The refractive index and absorbance of aqueous and organic fluids for immersion lithography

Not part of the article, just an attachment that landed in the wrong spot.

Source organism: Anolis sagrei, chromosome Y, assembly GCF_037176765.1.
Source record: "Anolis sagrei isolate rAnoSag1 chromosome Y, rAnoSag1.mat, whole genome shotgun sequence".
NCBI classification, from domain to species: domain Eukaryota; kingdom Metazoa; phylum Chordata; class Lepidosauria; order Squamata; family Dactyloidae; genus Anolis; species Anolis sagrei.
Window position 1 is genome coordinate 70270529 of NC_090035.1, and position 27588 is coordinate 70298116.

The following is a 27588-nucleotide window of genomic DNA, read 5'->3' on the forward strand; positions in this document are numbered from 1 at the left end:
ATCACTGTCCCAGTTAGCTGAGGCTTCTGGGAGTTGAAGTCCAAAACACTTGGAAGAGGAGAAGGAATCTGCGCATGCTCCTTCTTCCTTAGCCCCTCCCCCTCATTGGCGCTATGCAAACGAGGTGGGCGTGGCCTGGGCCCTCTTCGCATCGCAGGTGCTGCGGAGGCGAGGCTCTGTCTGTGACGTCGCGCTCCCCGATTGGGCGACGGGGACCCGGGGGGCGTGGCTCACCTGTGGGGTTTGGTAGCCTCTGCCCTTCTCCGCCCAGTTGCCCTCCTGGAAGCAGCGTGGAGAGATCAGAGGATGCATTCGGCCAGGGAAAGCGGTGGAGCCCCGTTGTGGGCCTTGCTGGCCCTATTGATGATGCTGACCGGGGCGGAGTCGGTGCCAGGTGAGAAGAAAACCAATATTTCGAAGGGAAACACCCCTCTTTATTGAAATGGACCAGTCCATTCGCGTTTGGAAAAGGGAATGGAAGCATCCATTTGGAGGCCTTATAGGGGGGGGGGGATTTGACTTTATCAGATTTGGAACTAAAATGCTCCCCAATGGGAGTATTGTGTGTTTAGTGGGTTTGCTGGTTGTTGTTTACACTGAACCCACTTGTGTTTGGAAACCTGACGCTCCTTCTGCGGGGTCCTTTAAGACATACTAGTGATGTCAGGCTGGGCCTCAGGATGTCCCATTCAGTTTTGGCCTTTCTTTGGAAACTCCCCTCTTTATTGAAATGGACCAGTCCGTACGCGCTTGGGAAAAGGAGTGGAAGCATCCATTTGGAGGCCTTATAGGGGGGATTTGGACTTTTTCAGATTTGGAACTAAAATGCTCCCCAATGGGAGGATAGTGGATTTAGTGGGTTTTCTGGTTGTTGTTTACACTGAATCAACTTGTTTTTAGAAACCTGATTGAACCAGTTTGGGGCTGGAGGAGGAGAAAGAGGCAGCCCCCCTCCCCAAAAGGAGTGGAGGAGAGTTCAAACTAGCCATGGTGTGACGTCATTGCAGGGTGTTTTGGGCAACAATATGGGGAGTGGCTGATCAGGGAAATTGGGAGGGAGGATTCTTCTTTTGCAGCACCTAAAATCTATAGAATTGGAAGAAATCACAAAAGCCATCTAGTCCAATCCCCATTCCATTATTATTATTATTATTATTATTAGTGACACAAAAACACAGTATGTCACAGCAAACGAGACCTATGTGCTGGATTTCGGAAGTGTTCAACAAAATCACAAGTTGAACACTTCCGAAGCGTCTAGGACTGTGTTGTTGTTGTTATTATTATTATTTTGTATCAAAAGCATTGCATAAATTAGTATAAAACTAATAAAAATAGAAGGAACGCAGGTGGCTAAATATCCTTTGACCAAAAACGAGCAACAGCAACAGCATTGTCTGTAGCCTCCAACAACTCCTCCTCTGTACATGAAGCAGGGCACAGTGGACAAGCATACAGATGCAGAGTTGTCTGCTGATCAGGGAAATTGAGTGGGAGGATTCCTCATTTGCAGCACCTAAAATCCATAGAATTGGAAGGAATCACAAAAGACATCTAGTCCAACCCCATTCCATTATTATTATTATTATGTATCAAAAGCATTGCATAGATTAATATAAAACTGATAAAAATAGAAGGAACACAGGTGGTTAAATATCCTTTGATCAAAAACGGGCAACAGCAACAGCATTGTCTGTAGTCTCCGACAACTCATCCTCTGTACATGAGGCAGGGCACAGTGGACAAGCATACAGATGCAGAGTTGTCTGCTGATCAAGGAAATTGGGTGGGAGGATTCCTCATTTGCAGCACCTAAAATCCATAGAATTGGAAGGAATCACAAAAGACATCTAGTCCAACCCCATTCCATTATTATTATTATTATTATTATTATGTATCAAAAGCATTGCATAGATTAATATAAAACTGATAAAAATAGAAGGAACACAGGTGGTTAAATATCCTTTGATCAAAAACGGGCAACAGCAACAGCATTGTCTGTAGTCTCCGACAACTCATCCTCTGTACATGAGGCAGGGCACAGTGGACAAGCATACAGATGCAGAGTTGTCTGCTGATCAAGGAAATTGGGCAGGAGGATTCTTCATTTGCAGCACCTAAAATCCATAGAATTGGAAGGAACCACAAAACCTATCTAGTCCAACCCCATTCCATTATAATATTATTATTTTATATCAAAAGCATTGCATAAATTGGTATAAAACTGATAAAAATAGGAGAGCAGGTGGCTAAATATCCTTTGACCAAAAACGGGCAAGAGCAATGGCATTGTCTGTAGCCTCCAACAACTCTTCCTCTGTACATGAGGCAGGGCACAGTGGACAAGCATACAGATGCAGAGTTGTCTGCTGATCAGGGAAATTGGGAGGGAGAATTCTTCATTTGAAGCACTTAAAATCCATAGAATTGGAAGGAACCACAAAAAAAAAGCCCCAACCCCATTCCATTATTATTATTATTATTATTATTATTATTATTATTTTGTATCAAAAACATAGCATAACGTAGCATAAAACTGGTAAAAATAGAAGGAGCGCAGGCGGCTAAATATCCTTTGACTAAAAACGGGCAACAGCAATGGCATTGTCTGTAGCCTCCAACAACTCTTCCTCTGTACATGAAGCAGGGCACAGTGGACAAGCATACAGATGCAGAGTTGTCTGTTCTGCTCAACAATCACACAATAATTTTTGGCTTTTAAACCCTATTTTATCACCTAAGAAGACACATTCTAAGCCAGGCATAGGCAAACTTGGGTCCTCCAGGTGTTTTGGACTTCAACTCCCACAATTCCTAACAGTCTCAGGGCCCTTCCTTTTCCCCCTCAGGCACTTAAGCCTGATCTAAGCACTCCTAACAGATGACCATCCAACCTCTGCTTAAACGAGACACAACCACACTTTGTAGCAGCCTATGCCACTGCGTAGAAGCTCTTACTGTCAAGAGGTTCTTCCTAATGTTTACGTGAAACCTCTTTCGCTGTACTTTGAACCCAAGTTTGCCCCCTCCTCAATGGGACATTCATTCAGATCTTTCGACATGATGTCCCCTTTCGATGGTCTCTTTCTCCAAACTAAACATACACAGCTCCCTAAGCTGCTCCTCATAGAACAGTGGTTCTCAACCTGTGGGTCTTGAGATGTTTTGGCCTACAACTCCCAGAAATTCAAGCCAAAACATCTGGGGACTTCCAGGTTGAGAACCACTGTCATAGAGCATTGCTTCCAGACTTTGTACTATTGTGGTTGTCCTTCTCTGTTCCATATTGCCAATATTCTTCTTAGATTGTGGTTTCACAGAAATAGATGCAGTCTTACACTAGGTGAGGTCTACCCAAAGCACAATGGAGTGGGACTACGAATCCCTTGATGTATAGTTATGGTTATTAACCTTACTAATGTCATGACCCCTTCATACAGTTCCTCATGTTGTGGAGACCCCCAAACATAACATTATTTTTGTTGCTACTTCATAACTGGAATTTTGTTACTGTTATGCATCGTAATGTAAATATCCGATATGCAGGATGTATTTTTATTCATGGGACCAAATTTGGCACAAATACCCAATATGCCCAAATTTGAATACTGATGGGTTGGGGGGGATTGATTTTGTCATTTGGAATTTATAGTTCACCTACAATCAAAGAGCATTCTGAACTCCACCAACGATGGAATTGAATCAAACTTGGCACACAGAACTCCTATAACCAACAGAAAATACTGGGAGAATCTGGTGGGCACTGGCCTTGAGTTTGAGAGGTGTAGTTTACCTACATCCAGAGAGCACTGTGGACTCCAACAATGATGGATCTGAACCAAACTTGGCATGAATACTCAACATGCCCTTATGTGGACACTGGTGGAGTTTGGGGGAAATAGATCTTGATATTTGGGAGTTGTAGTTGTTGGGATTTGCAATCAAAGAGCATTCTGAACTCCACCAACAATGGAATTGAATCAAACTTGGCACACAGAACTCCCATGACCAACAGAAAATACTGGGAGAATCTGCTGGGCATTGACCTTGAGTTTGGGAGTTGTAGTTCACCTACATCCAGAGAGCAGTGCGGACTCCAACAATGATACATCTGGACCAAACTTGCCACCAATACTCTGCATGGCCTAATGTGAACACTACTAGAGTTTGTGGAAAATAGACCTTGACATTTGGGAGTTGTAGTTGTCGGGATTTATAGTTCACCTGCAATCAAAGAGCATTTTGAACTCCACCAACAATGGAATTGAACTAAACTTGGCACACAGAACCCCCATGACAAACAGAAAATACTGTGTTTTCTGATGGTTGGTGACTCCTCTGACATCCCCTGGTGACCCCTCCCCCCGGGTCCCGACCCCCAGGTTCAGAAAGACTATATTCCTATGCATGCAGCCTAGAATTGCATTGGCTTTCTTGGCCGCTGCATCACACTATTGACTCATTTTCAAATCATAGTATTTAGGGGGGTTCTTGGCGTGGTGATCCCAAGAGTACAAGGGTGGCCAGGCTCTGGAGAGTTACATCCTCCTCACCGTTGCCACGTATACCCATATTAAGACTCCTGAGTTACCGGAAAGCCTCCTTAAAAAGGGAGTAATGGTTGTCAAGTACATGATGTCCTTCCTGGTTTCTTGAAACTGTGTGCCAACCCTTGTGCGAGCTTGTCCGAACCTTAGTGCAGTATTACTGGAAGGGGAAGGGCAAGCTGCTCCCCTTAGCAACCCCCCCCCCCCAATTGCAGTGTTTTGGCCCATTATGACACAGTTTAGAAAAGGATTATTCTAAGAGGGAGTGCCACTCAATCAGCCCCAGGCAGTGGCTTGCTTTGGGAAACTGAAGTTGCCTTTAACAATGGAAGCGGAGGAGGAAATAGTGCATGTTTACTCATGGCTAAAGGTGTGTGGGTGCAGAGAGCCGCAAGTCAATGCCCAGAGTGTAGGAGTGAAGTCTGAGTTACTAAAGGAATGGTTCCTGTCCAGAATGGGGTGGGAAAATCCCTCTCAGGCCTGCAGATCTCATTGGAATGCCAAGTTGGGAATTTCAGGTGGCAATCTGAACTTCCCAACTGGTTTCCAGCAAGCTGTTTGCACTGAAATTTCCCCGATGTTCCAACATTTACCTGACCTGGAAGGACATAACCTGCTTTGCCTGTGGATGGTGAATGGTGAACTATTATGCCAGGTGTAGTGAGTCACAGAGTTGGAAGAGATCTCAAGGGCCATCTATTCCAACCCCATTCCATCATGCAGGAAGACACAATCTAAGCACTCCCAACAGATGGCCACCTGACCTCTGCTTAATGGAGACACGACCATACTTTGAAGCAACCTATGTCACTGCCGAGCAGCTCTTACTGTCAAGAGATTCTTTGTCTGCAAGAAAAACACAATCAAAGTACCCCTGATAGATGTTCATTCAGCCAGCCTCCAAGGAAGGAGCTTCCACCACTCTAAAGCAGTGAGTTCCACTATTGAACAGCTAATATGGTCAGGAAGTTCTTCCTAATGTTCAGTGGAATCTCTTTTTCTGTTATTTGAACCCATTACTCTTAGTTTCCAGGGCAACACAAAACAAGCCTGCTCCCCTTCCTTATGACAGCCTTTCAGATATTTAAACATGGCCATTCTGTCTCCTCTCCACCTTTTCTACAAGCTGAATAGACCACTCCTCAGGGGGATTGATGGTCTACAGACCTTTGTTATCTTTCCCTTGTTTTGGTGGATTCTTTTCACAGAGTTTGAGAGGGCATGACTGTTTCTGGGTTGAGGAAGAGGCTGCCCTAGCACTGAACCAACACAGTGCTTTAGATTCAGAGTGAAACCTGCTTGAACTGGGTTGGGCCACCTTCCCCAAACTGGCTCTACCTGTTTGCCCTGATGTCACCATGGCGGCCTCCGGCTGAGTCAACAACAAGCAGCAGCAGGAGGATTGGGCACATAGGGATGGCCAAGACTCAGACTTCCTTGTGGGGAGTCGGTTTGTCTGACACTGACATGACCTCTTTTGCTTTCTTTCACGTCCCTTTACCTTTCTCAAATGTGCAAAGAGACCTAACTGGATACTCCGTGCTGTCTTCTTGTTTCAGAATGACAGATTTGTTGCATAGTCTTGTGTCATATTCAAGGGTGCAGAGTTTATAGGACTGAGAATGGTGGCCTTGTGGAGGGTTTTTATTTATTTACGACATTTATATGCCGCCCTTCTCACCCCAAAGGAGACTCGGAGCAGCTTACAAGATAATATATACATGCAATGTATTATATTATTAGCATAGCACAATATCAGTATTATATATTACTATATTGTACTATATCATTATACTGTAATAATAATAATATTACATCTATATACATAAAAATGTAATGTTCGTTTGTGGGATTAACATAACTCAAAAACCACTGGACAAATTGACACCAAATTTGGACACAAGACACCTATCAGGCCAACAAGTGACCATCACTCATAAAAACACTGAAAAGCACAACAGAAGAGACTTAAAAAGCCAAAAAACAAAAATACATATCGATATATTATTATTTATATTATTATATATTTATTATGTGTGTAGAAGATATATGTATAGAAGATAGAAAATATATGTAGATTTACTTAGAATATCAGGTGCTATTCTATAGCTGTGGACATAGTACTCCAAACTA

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The semiconductor industry is continually challenged to maintain the trend identified in 1965 by Gordon Moore of increasing the density of transistors on an integrated circuit. These advances have been achieved by increasing the resolution that can be printed with photolithography, traditionally by decreasing the exposure wavelength. Decreasing the exposure wavelength from 193 nm, the current state of the art, presents significant technical challenges. To circumvent these challenges, resolution can be increased by enabling increases in numerical aperture (without changing the exposure wavelength), using immersion lithography. In immersion lithography, the air gap between the photoresist-coated wafer and lens is replaced with a high refractive index fluid. Immersion lithography has been demonstrated with water as the immersion fluid. With water immersion lithography at 193 nm, the maximum resolution that can be printed can be decreased from 65 nm to 45 nm. To enable further resolution increases, immersion fluids with a higher index than water are needed. The requirements for next generation high index fluids are: an index of refraction higher than water, high transparency, and physical properties similar to water. A variety of methods to identify a high index fluid were completed. First, the optical properties of aqueous solutions of metal cations with varying anions were tested. A series of linear, cyclic, and polycyclic alkanes were also studied, since saturated systems have electronic transitions at wavelengths less than 200 nm, to provide the necessary transparency at 193 nm. Large alkane groups were also incorporated into either the cation or anion of a salt to develop an aqueous solution with the optical properties of a saturated hydrocarbon. In addition to these empirical surveys, a modeling approach was used to develop “designer” absorbance spectra that would correspond to fluids with a high index and low absorbance at 193 nm. Additionally, in Appendix D, the results of an electrochemical study of the diffusion coefficient of ferrocene methanol in poly(ethylene glycol) diacrylate hydrogels of varying molecular weight and water content will be presented. The results of these mass transport studies can be used to qualitatively understand the mass transport characteristics of additional species in the hydrogel.